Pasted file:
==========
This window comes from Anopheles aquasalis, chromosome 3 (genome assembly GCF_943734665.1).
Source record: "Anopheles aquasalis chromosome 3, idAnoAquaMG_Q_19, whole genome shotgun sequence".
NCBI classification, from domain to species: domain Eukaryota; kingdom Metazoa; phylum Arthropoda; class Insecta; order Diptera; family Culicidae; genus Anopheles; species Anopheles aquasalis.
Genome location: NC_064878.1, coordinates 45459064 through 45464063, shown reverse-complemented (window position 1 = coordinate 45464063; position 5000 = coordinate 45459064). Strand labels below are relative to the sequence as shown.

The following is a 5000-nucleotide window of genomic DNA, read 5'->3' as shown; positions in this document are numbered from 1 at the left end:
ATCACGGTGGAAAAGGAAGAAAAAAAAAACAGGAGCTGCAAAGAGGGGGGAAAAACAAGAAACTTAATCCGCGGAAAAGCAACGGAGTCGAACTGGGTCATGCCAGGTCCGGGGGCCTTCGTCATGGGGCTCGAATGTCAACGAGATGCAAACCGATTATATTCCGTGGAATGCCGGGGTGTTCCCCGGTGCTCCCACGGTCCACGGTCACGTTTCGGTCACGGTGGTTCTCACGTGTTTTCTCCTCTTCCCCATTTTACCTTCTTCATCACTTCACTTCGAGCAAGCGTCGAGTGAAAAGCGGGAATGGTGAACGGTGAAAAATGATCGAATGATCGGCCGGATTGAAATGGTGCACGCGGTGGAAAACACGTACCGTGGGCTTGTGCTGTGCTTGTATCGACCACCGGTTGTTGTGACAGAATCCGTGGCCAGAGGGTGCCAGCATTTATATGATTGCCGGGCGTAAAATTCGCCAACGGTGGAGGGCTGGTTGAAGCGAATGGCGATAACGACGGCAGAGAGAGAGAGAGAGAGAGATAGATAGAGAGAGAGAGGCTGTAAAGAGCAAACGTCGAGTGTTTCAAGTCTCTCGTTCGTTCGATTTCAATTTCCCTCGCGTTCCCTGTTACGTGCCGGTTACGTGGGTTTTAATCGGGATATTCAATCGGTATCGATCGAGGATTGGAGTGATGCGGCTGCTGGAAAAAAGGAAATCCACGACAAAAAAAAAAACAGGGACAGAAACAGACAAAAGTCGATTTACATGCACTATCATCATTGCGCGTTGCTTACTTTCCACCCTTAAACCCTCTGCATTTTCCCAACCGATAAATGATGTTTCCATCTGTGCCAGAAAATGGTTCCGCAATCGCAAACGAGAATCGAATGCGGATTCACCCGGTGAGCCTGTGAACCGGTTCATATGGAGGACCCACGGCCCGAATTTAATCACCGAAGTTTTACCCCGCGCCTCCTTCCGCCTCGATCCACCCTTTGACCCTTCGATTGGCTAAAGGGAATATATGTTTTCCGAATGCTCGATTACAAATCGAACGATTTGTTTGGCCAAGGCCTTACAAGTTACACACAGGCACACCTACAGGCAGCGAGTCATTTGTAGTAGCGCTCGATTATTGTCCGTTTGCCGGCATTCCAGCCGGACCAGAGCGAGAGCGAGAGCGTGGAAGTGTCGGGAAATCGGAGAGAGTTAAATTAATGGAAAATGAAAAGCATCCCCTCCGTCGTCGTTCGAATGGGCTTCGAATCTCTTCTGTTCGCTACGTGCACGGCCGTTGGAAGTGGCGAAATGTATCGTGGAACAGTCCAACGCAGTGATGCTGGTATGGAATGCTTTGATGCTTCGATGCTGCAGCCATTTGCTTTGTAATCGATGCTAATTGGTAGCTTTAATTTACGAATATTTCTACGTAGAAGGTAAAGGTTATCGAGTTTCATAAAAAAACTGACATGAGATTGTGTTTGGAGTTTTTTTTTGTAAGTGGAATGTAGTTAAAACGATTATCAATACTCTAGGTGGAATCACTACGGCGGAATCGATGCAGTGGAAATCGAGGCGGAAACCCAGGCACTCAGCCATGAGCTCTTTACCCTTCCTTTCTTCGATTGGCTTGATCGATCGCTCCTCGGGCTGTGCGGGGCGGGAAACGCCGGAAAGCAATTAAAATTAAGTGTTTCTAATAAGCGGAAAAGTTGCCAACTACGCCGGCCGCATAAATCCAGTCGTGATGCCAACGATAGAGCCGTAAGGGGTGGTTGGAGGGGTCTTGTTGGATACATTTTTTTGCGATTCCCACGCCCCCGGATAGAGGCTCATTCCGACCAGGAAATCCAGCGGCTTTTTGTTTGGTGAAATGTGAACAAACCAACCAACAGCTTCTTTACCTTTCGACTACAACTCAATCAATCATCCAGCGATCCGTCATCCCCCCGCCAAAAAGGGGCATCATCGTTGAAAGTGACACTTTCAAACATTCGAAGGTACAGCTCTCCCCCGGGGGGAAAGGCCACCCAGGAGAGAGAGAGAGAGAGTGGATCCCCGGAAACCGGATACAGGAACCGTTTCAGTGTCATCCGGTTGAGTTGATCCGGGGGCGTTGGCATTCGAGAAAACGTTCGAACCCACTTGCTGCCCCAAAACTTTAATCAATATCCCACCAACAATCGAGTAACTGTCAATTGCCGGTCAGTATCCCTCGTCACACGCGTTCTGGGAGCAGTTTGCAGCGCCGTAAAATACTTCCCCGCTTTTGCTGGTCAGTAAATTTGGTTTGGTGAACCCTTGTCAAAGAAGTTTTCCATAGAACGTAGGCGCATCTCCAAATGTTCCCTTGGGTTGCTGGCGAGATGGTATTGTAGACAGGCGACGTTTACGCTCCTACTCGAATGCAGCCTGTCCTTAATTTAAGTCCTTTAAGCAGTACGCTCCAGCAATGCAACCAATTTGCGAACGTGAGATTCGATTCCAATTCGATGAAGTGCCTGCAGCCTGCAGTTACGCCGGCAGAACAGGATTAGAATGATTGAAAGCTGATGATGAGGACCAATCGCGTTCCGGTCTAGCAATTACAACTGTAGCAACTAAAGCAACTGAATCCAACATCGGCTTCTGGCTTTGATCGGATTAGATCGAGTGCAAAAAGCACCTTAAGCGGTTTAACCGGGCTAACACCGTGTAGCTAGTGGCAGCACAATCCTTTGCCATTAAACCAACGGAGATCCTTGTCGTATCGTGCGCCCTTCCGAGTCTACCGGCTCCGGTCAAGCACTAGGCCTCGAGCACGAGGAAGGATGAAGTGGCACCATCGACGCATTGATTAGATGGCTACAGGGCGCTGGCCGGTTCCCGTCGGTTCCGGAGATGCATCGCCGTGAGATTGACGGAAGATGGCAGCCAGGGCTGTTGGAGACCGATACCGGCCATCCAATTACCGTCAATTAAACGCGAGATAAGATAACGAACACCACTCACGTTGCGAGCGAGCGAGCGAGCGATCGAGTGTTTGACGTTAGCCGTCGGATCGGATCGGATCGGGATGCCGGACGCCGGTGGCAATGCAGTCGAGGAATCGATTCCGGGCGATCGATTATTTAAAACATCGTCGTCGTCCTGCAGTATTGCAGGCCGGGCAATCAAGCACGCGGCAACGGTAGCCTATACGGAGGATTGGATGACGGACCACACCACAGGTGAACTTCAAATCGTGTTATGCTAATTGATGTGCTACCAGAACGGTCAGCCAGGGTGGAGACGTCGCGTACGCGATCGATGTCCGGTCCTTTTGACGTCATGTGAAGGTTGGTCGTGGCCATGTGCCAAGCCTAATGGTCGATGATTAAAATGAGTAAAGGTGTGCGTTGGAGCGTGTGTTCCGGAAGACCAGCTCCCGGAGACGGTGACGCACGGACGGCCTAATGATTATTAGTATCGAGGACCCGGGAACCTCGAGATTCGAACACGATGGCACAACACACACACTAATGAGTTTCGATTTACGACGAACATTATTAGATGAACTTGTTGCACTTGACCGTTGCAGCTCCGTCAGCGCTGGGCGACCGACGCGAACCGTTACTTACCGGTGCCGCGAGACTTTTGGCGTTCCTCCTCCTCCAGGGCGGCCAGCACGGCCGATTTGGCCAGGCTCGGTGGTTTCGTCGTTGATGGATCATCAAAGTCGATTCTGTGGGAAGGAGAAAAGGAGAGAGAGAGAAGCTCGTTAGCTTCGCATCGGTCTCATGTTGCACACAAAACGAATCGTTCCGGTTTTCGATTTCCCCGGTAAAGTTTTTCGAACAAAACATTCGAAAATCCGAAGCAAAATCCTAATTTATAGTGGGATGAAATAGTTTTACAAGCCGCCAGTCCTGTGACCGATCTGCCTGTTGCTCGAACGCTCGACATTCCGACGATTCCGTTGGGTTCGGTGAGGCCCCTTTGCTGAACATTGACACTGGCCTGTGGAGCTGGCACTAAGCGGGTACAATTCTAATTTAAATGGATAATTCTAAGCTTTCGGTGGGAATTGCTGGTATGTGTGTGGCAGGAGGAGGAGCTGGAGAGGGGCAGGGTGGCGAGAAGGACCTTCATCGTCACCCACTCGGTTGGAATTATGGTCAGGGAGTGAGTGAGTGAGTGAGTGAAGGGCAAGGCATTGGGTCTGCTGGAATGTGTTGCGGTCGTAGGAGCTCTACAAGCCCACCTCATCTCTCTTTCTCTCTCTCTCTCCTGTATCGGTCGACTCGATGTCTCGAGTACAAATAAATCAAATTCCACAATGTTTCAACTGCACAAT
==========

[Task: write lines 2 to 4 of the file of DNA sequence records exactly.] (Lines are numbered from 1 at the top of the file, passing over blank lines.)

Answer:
Source record: "Anopheles aquasalis chromosome 3, idAnoAquaMG_Q_19, whole genome shotgun sequence".
NCBI classification, from domain to species: domain Eukaryota; kingdom Metazoa; phylum Arthropoda; class Insecta; order Diptera; family Culicidae; genus Anopheles; species Anopheles aquasalis.
Genome location: NC_064878.1, coordinates 45459064 through 45464063, shown reverse-complemented (window position 1 = coordinate 45464063; position 5000 = coordinate 45459064). Strand labels below are relative to the sequence as shown.